I got in my car and drove, heading further down the peninsula. The county becomes narrow and squeezed, identical ruined engine houses marking the spots where a lode of tin once burst out into the open and was chased back underground by generations of miners. The engine houses represent pumping and drainage and allowed the mines to extend under the sea, providing access to new and deeper ore. Each ruin stood above miles of tunnels, three-dimensional cobwebs pushing out under the thick blue water. The county’s presence felt so much wider than the land.
The last town in England is St Just, a surprisingly bleak place on a shallow hill with a striking frontier feel to it, like the gallows have only recently and reluctantly been taken down. A small central square with 3 pubs, a couple of takeaways and a few shops was the extent of it. I had no choice but to eat on a budget, and chose the pizza takeaway on the basis of their £6 offer.
My busking coins for the day were few and low value. After my pizza and picking up 3 bottles of beer for a fiver from the St Just Co-op, there was no chance of affording anywhere to stay. I set off through the country lanes of deepest Cornwall in search of a lay-by to park up for the night. By the Sancreed Beacon, a Bronze age settlement overlooking the cleft between Lizard and Land’s End, the two trailing legs of the country, there was a long space off the hollowed out road and I parked up at the back.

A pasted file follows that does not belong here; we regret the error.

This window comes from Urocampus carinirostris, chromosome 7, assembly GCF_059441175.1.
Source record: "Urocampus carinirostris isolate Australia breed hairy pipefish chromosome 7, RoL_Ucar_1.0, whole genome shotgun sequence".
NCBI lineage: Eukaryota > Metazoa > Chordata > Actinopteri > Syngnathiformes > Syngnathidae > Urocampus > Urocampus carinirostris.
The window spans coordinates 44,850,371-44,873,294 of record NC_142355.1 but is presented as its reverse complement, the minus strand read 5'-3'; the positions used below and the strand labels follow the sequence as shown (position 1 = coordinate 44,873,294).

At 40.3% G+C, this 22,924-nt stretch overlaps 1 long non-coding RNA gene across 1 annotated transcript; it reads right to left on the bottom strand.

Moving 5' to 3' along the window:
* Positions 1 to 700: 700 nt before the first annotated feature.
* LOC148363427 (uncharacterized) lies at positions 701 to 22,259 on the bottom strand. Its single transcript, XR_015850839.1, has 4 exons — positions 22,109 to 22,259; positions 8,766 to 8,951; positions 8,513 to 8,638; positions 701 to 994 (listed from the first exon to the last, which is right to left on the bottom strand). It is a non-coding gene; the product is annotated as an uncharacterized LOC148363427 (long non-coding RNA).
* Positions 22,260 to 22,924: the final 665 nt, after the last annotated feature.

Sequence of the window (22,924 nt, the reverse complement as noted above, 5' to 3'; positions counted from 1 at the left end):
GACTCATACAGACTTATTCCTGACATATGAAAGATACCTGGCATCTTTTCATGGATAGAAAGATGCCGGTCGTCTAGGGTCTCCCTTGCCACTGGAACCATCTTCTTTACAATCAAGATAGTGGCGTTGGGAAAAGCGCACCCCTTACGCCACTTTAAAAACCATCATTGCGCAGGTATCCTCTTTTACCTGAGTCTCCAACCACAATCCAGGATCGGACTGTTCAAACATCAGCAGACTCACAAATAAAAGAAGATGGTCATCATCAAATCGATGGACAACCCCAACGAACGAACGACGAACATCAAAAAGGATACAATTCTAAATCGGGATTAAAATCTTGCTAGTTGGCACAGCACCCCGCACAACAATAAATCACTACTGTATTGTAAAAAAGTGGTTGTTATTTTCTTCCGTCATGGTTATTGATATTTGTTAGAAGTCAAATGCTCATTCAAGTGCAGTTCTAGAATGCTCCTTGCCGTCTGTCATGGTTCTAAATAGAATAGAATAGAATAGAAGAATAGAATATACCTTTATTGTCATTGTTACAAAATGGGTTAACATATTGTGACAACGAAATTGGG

I watched the world come to a halt for the day. Staying in one’s car in the countryside is calming. There’s suddenly nothing to do, no more stimulation, no more conversation. I’d become increasingly jealous of the other travel writers I’d been trying to read as I’d travelled round and how they always seem to have so much time to read other people’s writing. Paul Theroux routinely appears to pack an extra suitcase of quality literature to read on his journeys. I suppose if you’re already successful, you don’t need to be earning money as you go, and the time opens up accordingly. Something to aspire to! With an hour of daylight left and my notes all written up, I suddenly had time for a proper read.